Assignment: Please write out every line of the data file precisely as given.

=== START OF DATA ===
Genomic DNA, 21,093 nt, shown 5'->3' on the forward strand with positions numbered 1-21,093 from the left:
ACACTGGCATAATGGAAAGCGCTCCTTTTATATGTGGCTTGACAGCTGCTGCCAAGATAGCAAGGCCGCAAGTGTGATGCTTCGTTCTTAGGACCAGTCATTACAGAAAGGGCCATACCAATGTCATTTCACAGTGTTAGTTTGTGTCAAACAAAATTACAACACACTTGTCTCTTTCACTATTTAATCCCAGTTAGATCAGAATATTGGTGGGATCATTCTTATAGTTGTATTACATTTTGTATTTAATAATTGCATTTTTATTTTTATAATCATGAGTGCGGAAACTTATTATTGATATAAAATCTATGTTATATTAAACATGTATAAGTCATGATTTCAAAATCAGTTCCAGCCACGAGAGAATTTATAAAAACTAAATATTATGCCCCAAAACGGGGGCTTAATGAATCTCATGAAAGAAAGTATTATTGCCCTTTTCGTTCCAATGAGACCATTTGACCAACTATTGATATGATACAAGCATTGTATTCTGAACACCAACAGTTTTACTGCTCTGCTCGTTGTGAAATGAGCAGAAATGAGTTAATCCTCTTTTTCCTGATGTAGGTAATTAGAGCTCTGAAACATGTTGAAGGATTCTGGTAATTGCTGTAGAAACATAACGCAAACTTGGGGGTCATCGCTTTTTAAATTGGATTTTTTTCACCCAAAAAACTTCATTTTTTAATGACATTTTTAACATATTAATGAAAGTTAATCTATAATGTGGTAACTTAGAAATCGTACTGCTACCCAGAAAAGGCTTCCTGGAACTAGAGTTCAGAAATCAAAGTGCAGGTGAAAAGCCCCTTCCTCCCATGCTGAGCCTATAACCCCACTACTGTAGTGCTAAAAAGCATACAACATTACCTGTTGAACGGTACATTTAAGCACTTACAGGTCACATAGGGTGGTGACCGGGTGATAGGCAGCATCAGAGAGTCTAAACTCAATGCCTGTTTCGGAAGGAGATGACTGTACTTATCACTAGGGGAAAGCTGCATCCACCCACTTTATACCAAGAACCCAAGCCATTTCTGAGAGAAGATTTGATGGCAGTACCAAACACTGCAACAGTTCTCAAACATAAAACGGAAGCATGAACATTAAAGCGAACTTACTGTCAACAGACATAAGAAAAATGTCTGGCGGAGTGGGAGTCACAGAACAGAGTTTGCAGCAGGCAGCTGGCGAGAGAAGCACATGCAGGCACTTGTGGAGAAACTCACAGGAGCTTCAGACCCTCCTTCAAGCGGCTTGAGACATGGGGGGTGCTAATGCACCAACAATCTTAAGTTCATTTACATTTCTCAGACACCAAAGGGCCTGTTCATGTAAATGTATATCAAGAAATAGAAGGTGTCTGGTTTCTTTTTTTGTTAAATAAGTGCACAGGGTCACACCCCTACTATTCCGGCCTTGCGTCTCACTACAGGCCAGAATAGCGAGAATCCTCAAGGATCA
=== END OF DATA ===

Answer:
Genomic DNA, 21,093 nt, shown 5'->3' on the forward strand with positions numbered 1-21,093 from the left:
ACACTGGCATAATGGAAAGCGCTCCTTTTATATGTGGCTTGACAGCTGCTGCCAAGATAGCAAGGCCGCAAGTGTGATGCTTCGTTCTTAGGACCAGTCATTACAGAAAGGGCCATACCAATGTCATTTCACAGTGTTAGTTTGTGTCAAACAAAATTACAACACACTTGTCTCTTTCACTATTTAATCCCAGTTAGATCAGAATATTGGTGGGATCATTCTTATAGTTGTATTACATTTTGTATTTAATAATTGCATTTTTATTTTTATAATCATGAGTGCGGAAACTTATTATTGATATAAAATCTATGTTATATTAAACATGTATAAGTCATGATTTCAAAATCAGTTCCAGCCACGAGAGAATTTATAAAAACTAAATATTATGCCCCAAAACGGGGGCTTAATGAATCTCATGAAAGAAAGTATTATTGCCCTTTTCGTTCCAATGAGACCATTTGACCAACTATTGATATGATACAAGCATTGTATTCTGAACACCAACAGTTTTACTGCTCTGCTCGTTGTGAAATGAGCAGAAATGAGTTAATCCTCTTTTTCCTGATGTAGGTAATTAGAGCTCTGAAACATGTTGAAGGATTCTGGTAATTGCTGTAGAAACATAACGCAAACTTGGGGGTCATCGCTTTTTAAATTGGATTTTTTTCACCCAAAAAACTTCATTTTTTAATGACATTTTTAACATATTAATGAAAGTTAATCTATAATGTGGTAACTTAGAAATCGTACTGCTACCCAGAAAAGGCTTCCTGGAACTAGAGTTCAGAAATCAAAGTGCAGGTGAAAAGCCCCTTCCTCCCATGCTGAGCCTATAACCCCACTACTGTAGTGCTAAAAAGCATACAACATTACCTGTTGAACGGTACATTTAAGCACTTACAGGTCACATAGGGTGGTGACCGGGTGATAGGCAGCATCAGAGAGTCTAAACTCAATGCCTGTTTCGGAAGGAGATGACTGTACTTATCACTAGGGGAAAGCTGCATCCACCCACTTTATACCAAGAACCCAAGCCATTTCTGAGAGAAGATTTGATGGCAGTACCAAACACTGCAACAGTTCTCAAACATAAAACGGAAGCATGAACATTAAAGCGAACTTACTGTCAACAGACATAAGAAAAATGTCTGGCGGAGTGGGAGTCACAGAACAGAGTTTGCAGCAGGCAGCTGGCGAGAGAAGCACATGCAGGCACTTGTGGAGAAACTCACAGGAGCTTCAGACCCTCCTTCAAGCGGCTTGAGACATGGGGGGTGCTAATGCACCAACAATCTTAAGTTCATTTACATTTCTCAGACACCAAAGGGCCTGTTCATGTAAATGTATATCAAGAAATAGAAGGTGTCTGGTTTCTTTTTTTGTTAAATAAGTGCACAGGGTCACACCCCTACTATTCCGGCCTTGCGTCTCACTACAGGCCAGAATAGCGAGAATCCTCAAGGATCA